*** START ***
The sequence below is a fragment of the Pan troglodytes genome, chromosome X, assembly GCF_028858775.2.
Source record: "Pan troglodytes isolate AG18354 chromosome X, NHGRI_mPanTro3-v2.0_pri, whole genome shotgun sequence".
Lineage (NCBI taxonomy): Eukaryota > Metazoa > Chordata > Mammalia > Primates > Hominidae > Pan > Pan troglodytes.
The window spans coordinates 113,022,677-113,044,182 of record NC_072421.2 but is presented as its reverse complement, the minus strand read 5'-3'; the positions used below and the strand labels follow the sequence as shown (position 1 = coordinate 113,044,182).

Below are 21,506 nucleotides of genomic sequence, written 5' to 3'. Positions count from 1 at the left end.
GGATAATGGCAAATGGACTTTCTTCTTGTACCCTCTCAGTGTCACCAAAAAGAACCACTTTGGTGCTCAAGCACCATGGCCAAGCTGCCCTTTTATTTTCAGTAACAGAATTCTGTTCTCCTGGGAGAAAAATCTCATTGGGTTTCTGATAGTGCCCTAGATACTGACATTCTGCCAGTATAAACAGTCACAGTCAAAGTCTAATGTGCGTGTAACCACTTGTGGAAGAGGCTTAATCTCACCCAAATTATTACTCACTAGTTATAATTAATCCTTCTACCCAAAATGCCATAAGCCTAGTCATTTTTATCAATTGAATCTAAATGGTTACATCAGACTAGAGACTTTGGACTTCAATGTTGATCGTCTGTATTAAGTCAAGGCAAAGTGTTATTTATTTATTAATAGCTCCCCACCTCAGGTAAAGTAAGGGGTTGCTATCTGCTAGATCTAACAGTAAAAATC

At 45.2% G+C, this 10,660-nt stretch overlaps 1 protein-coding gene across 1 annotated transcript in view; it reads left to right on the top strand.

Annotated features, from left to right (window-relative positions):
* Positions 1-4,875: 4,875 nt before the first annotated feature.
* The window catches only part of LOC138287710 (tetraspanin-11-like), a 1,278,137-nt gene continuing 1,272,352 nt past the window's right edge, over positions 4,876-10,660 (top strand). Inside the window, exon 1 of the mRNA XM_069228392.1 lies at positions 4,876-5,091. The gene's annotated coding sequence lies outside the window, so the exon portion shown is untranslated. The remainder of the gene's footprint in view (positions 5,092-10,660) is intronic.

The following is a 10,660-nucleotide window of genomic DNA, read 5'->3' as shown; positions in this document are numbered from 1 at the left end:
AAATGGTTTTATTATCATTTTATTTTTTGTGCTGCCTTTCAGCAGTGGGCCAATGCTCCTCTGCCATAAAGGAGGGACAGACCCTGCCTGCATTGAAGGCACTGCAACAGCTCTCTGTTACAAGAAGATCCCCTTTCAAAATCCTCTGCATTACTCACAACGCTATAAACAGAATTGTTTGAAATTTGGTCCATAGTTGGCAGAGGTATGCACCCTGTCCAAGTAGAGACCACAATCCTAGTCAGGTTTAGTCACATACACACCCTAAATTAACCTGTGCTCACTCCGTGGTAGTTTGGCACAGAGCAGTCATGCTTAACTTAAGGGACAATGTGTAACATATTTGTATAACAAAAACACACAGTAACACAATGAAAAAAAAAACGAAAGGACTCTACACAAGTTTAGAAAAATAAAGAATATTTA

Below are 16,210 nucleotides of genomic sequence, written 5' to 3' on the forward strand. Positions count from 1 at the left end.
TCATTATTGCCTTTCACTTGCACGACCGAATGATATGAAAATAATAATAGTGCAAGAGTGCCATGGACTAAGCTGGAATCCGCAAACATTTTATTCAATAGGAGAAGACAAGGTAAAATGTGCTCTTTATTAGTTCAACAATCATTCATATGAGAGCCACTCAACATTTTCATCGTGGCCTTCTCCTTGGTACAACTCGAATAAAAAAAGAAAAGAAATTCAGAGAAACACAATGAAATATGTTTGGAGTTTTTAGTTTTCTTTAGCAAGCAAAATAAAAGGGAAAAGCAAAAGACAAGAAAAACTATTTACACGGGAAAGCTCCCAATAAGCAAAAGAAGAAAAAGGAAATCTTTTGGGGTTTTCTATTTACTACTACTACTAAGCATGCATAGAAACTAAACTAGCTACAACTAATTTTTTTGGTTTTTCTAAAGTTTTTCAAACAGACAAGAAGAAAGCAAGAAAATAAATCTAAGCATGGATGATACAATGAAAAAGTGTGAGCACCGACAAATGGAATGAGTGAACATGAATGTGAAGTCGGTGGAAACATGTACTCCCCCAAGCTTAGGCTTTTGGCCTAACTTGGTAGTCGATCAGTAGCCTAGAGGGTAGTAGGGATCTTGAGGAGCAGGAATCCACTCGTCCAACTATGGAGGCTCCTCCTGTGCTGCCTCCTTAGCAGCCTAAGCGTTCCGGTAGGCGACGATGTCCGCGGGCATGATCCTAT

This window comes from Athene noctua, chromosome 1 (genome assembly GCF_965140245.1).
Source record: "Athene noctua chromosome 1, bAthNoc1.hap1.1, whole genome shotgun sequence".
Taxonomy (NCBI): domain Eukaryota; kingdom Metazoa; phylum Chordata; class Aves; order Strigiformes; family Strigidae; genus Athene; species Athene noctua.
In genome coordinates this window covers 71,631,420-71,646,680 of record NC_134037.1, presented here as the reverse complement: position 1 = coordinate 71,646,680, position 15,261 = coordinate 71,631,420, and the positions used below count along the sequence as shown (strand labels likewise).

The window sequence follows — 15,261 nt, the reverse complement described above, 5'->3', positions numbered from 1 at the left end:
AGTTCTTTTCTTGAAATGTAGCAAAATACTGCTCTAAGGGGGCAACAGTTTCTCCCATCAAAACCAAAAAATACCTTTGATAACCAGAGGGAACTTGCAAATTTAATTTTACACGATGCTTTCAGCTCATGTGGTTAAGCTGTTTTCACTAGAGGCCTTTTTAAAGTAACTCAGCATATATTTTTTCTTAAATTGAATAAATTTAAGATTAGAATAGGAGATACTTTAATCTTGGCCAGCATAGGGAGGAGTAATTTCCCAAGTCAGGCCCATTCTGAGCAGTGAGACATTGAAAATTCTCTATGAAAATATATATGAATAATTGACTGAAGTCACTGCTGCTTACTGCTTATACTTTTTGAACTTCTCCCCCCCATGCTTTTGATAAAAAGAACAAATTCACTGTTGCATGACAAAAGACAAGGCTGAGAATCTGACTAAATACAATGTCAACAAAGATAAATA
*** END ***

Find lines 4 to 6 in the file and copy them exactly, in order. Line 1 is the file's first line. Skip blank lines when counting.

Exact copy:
The window spans coordinates 113,022,677-113,044,182 of record NC_072421.2 but is presented as its reverse complement, the minus strand read 5'-3'; the positions used below and the strand labels follow the sequence as shown (position 1 = coordinate 113,044,182).

Below are 21,506 nucleotides of genomic sequence, written 5' to 3'. Positions count from 1 at the left end.
GGATAATGGCAAATGGACTTTCTTCTTGTACCCTCTCAGTGTCACCAAAAAGAACCACTTTGGTGCTCAAGCACCATGGCCAAGCTGCCCTTTTATTTTCAGTAACAGAATTCTGTTCTCCTGGGAGAAAAATCTCATTGGGTTTCTGATAGTGCCCTAGATACTGACATTCTGCCAGTATAAACAGTCACAGTCAAAGTCTAATGTGCGTGTAACCACTTGTGGAAGAGGCTTAATCTCACCCAAATTATTACTCACTAGTTATAATTAATCCTTCTACCCAAAATGCCATAAGCCTAGTCATTTTTATCAATTGAATCTAAATGGTTACATCAGACTAGAGACTTTGGACTTCAATGTTGATCGTCTGTATTAAGTCAAGGCAAAGTGTTATTTATTTATTAATAGCTCCCCACCTCAGGTAAAGTAAGGGGTTGCTATCTGCTAGATCTAACAGTAAAAATC